Your water heater is one of the most invaluable appliances in your home. While it may not be visible to the eye at all times or at the front of your mind each and every day, the truth is you depend on the hot water it provides you just about every single day. And that means even small problems can cause a pretty big disruption. When you depend on hot water for everything from cooking to cleaning to bathing and even for use with other appliances, a water heater issue can more or less bring your life at home to a screeching and frustrating halt.
That means it’s important to understand a few of the most prominent and common reasons why your water heater may stop working. The more you know about these water heater issues, the more capable you’ll become with correctly diagnosing them and then taking the appropriate actions yourself. Here are a few of the most common water heater issues you may face, what causes them, and what you should do to get them fixed so you can get your hot water back.
Water leaks are perhaps the most common type of water heater issue you’ll face. Any water heater will start to leak eventually, as by nature water will eventually corrode your tank and create microscopic cracks or fractures. However, this isn’t always a sign that your tank is what’s leaking. If the leak appears to be coming from the top of your tank, this could be a sign that your water connections are loose. Check to make sure your cold water inlet pipes and hot water out pipes are both solidly connected and not rattling or loose in some form. If the leak appears to be coming from the bottom, you could have an issue with condensation, which can be solved by turning up the thermostat. You could also have water spilling out from your overflow pipe or pressure relief valve. However, this could also be a sign of tank corrosion, which means you need to replace your water heater as soon as possible.
No Hot Water
Is your tank full of water but none of it seems to be hot? This could be an issue with your heat source. For electric water heaters, this means your heating elements could have failed or their electrical connection could have been impacted. For gas water heaters, this could be a bad pilot light or faulty gas connection. If your pilot light is lit but the gas doesn’t ignite, then you could have an issue with your burner as a whole which needs repaired. If your heater is newer and has an electronic ignition system, check your breaker box to see if the circuit your water heater is on has tripped. If so, reset it and you should have no problem getting your water heater to ignite again.
Strange Smelling Hot Water
If you notice a strange smell when you turn on your hot water, then there’s a chance your tank may have a buildup of bacteria. Crank up the temperature to about 140 degrees Fahrenheit and any bacteria in the tank should die off due to the heat. However, make sure you don’t use your hot water while running this service, as water that hot could cause serious burn injuries if your bare skin is exposed to it. Turn the temperature up, wait about an hour or so, and then turn it back down and wait several hours for the temperature to drop again before running any hot water.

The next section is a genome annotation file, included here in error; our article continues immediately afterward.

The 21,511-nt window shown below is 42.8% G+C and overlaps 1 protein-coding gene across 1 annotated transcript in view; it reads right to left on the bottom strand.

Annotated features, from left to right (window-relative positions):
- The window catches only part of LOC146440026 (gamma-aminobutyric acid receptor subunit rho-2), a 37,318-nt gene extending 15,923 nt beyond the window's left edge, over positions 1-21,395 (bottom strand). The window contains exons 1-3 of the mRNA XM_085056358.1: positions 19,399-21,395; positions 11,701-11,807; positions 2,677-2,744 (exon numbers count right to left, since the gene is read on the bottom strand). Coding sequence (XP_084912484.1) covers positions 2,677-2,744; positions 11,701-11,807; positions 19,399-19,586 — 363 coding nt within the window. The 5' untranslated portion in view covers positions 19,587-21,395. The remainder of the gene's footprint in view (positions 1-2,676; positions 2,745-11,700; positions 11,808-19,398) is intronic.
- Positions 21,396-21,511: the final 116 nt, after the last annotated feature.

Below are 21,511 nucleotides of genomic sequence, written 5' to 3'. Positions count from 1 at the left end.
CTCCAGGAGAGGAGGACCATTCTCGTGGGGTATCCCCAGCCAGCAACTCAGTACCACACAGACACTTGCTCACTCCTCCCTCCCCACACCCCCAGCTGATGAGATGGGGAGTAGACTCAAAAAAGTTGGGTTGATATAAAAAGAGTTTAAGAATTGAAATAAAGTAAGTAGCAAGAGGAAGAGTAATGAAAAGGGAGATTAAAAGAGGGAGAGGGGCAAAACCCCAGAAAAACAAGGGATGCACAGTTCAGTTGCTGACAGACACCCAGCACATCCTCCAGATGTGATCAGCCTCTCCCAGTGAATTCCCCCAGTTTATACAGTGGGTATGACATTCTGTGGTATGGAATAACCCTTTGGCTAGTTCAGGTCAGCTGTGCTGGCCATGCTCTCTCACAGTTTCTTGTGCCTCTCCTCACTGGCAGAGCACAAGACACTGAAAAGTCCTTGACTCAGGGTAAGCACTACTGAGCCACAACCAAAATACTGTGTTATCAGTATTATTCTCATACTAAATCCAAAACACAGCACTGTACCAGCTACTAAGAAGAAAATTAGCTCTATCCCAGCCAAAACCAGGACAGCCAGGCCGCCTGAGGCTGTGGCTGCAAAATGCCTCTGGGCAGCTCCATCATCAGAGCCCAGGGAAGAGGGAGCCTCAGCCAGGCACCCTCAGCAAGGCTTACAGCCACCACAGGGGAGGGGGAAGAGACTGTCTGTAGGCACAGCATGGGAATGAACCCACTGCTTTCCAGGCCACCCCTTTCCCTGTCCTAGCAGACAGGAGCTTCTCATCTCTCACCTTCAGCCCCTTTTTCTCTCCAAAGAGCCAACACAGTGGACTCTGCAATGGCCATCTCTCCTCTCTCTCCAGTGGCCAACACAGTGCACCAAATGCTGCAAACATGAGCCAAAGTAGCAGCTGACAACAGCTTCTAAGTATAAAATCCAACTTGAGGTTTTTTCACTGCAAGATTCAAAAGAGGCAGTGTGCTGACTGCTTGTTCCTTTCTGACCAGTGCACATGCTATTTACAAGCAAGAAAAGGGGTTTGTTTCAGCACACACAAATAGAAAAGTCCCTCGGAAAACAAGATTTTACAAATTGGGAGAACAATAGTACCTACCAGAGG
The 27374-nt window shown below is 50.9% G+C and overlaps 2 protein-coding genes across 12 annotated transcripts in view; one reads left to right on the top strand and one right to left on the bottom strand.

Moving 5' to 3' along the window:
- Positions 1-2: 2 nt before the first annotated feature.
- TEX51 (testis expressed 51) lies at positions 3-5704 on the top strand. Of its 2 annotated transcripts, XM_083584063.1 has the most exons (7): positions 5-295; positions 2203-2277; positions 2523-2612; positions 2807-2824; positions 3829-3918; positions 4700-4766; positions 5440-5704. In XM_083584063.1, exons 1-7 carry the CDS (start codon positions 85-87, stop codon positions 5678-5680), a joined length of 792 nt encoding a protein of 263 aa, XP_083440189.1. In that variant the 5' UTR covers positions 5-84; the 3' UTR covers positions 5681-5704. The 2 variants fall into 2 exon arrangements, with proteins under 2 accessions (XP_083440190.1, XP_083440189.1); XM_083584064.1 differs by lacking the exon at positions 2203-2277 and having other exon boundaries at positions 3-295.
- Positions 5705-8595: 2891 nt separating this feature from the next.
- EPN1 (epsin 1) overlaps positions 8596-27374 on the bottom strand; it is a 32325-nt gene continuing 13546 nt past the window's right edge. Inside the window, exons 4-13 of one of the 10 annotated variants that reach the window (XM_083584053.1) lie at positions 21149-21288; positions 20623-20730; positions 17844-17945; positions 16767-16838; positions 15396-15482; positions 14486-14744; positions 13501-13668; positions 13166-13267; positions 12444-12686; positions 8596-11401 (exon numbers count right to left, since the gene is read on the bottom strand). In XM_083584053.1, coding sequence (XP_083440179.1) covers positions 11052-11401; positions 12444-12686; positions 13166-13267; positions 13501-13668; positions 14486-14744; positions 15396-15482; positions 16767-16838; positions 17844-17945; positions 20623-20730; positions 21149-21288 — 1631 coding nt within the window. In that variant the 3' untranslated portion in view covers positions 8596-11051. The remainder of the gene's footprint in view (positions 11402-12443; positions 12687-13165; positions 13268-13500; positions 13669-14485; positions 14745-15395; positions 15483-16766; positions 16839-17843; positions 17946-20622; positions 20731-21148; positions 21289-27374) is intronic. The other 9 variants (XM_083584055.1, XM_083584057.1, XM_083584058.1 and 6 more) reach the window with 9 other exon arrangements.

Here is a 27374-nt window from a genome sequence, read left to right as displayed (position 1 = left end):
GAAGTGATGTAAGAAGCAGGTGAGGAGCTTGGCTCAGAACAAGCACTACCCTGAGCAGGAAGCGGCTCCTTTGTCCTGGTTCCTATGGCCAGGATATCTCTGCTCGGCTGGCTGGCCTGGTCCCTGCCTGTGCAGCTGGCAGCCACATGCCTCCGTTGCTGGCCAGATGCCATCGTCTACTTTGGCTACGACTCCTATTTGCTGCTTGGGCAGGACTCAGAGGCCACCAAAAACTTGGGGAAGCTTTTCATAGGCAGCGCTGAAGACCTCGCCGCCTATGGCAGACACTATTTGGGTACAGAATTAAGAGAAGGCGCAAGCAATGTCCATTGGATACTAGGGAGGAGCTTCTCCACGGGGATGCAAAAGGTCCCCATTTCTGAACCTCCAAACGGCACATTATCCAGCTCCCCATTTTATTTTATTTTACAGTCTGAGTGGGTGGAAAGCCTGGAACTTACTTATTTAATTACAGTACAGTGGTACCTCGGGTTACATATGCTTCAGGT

If the problem persists then you may need to have your tank cleaned with a chlorine bleach solution.
Tank Takes Ages to Reheat
If it feels like your water heater takes way too long to reheat, then you could have one of a number of other problems. Your thermostat may be set too low, which means your burner isn’t outputting enough energy to heat your water quickly enough. You could also have a problem with your gas connection, such as poor gas pressure, a dirty vent flue, or a dirty burner orifice which prevents proper gas flow. Cleaning these parts could solve your problem.
However, in many cases a water heater taking too long to reheat is simply a problem of a water heater not having enough capacity to service a home. It empties itself out and then never gets a proper chance to fully refill and reheat before being called upon again, leading to lukewarm water flowing through the lines. This makes it seem like your water heater never heats up again, when in fact it just hasn’t had enough time.
Low Hot Water Pressure
For older homes, the biggest limiter to water pressure is the smaller, ½” plumbing that was the building standard for decades. Modern homes use larger ¾” plumbing capable of handing greater water throughput, but the only way to solve this issue in an older home is with a full repipe. And that’s no small task.
However, if you do have modern plumbing in your home, you may be able to increase your water pressure by ensuring that your aerators in your sink haven’t become clogged (which they do over time). Also, check your water inlet valve to make sure it hasn’t accidentally become partially closed.
Water Too Hot or Too Cold
Do you have inconsistent water temperatures in your heater? Does the water get too hot or not hot enough no matter how you adjust your thermostat? This is a sign that your thermostat is having problems. You may need to have your thermocouple replaced or cleaned in order to get it sensing temperatures properly again. However, water that’s too cold may be an indicator of a gas flow issue. If your gas flow is limited or not sufficient for your needs, then your burner won’t be able to adequately heat the water in your tank.
Got a water heater problem? Get it fixed by the experts at Moe Plumbing! Schedule an inspection or repair service by calling us at (818) 396-8002 today.